American Airlines has agreed to buy up to 20 supersonic jets and put down a non-refundable deposit on the planes still on the drawing board and years away from flying.
Neither American nor the manufacturer Boom Supersonic would provide financial details Tuesday, including the amount of American’s deposit.
American, which also took options for 40 more Boom Overture planes, became the second U.S. customer for Boom after a similar announcement last year from United Airlines for 15 jets.
It has been nearly 20 years since Concorde’s last supersonic passenger flight, the British-French plane that failed to catch on because of the high cost for passengers and airlines.
Boom CEO Blake Scholl insists his company’s plane will be different when it debuts in 2029, with tickets costing about $4,000 to $5,000 to fly from New York to London in about three and one-half hours.
“There are tens of millions of passengers every year flying in business class on routes where Overture will give a big speed-up,” Scholl said in an interview, “and airlines will be able to do it profitably.”
Boom says its plane will have a top speed of 1.7 times the speed of sound, or about 1,300 mph, and carry between 65 and 80 passengers.
Skeptics have questioned Boom’s ambitious timetable, especially in light of the years it has taken Boeing, an established manufacturer, to get planes or even retrofits to planes approved by the Federal Aviation Administration.
Notably, Boom does not yet have an engine manufacturer lined up. It is talking with Rolls Royce and others.
“With a supersonic jet, you don’t design a plane; you design an engine first,” said Richard Aboulafia, an aerospace analyst at consultant AeroDynamic Advisory. “This is just a collection of freehand drawings until that engine happens.”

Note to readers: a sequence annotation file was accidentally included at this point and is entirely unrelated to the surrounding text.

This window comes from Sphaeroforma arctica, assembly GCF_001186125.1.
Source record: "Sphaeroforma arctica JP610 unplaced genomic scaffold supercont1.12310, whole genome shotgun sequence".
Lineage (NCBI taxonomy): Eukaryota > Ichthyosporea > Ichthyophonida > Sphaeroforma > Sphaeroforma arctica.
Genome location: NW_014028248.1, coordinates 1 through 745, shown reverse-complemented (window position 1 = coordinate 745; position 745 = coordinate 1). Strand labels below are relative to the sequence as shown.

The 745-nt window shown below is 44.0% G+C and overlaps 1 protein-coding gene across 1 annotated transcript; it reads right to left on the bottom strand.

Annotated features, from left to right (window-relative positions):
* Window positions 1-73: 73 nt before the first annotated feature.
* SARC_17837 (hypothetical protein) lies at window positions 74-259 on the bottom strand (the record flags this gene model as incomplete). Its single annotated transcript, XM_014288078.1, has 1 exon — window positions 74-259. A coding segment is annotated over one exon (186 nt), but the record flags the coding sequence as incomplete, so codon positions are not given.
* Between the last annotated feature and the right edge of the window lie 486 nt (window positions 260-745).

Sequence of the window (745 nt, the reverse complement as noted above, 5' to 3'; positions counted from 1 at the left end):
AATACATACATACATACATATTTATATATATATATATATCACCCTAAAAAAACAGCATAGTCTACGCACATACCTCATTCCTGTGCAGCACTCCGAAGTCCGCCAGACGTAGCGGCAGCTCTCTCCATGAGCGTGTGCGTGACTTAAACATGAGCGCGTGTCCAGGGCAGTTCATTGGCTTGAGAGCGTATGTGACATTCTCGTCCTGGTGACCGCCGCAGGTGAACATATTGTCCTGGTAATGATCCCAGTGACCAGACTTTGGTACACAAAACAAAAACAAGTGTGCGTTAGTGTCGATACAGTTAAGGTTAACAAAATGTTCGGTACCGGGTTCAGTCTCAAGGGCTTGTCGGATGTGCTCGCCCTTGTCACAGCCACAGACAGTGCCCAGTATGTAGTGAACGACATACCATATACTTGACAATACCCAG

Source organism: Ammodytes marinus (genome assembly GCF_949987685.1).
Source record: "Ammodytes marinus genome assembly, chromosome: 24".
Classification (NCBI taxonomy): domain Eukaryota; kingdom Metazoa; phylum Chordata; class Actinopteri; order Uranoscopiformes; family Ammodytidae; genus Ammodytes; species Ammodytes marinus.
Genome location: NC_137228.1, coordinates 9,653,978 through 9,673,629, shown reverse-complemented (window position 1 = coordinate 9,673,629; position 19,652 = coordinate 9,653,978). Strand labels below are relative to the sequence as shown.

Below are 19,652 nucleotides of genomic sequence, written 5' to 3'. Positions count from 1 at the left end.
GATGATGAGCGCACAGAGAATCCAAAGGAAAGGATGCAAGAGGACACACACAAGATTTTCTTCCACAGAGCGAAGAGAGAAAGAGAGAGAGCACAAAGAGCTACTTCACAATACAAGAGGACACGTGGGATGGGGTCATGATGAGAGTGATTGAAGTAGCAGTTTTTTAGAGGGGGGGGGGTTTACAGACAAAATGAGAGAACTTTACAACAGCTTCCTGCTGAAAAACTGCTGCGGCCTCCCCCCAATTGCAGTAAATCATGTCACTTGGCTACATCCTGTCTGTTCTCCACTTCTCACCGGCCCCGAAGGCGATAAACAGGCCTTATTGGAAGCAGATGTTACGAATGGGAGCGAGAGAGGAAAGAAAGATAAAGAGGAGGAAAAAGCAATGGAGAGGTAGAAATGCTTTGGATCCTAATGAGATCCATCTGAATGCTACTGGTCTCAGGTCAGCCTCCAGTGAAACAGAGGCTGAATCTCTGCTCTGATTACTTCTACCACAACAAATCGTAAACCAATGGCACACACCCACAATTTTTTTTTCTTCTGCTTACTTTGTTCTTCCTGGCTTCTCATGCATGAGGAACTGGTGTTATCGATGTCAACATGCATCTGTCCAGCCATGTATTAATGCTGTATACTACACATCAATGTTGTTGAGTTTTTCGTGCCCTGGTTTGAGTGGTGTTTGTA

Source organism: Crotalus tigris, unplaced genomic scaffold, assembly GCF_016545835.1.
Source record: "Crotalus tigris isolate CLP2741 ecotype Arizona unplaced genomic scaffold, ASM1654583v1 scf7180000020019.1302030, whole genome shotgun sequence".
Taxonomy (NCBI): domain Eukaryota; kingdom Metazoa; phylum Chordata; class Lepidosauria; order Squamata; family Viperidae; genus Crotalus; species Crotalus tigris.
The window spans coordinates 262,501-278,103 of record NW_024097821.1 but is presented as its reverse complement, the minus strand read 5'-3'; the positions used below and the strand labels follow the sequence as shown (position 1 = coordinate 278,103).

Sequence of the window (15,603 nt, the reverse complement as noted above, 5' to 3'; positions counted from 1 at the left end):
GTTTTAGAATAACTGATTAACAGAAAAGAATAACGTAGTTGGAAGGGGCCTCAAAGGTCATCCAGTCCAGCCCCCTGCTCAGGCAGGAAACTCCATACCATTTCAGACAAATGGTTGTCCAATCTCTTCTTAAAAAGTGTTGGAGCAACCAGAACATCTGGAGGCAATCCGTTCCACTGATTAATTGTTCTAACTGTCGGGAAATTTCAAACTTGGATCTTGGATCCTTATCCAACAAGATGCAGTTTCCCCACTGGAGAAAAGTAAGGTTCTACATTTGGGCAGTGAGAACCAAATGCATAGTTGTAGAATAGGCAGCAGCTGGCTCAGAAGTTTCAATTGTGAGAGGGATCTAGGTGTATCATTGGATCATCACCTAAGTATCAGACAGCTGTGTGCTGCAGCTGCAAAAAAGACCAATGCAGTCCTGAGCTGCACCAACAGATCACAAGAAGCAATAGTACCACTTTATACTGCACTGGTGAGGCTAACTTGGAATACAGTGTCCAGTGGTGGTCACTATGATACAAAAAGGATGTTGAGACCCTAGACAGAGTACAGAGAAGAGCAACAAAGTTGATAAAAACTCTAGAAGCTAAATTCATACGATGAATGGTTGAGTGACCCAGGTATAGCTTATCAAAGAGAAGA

Boom says the plane will fly entirely on sustainable aviation fuel, often made from plant material, which is currently in short supply and very expensive.
Boom, based in Denver and plans to build the Overture in North Carolina, says the program will cost between $6 billion and $8 billion. The plane carries a list price of $200 million, although other manufacturers routinely give airlines deep discounts.
Last month, BOOM announced changes to the aircraft’s design to make it easier and less expensive to build and maintain. The most significant difference was going from three engines, including a different type at the tail, to four identical engines under the delta-shaped wings.
The market for four-engine aircraft is shrinking. The Boeing 747 is mainly used for carrying cargo, and Airbus ceased production of the A380 in 2021. Most of the passenger jets that fly today have two engines.
Four-engine aircraft are “very bad from every point of view, from economics to emissions,” Aboulafia said. “No one wants more engines; The answer is less engine. ,
While American and United have said they will purchase Boom’s aircraft, Delta Air Lines, the other large US carrier that may use it on longer international flights, is unwilling to join them.
“I still have many more questions than answers,” Delta CEO Ed Bastian said Tuesday on Fox Business. “Until we are confident we could generate a reliable return from the aircraft, that’s not where we’re investing.”
American Airlines said the supersonic plane would change travel.
“Looking to the future, supersonic travel will be an important part of our ability to deliver for our customers,” said Derek Kerr, the airline’s chief financial officer.
The union representing American pilots questioned the timing of the airline’s investment in planes that won’t be available for several years at best. American has struggled this summer, cancelling more than 9,300 flights since June 1, more than double the cancellations at United, Delta or Southwest, according to FlightAware.
“Investing in today’s operation should be management’s sole focus,” said Dennis Tajer, a spokesman for the union. “If there aren’t any changes to how management schedules this airline and its pilots, these will just be supersonic cancellations.”